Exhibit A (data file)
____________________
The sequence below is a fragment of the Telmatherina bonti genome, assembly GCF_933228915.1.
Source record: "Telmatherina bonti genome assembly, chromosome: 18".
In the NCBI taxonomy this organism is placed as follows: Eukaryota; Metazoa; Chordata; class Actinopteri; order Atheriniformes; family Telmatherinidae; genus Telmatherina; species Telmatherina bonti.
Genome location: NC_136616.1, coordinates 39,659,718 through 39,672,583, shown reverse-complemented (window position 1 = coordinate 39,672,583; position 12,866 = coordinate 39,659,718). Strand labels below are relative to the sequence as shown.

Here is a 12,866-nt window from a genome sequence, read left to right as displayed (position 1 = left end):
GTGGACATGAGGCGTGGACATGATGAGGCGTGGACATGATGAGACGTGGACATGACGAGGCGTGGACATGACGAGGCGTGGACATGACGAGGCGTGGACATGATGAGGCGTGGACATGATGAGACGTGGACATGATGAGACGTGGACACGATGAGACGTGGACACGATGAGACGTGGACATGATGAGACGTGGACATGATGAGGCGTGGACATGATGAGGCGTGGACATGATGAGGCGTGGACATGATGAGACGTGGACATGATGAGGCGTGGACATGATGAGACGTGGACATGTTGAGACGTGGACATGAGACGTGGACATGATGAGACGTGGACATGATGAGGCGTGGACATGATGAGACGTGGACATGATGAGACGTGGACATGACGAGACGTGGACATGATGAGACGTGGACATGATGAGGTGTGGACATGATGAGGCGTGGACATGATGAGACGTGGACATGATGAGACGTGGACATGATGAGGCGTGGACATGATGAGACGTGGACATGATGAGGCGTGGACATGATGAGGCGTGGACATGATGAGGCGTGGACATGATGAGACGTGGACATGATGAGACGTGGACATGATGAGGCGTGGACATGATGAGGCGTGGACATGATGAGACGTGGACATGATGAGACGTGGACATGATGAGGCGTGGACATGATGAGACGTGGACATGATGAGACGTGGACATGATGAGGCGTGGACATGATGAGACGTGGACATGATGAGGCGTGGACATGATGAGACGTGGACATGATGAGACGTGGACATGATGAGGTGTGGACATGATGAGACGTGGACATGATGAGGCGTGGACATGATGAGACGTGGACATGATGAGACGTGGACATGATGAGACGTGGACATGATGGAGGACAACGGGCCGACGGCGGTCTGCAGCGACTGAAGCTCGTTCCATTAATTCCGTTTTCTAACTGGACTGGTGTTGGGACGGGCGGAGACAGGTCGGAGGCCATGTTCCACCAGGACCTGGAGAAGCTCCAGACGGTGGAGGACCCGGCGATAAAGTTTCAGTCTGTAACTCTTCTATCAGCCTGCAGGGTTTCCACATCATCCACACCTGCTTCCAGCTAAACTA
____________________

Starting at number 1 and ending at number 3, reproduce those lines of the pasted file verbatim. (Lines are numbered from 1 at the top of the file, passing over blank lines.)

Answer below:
The sequence below is a fragment of the Telmatherina bonti genome, assembly GCF_933228915.1.
Source record: "Telmatherina bonti genome assembly, chromosome: 18".
In the NCBI taxonomy this organism is placed as follows: Eukaryota; Metazoa; Chordata; class Actinopteri; order Atheriniformes; family Telmatherinidae; genus Telmatherina; species Telmatherina bonti.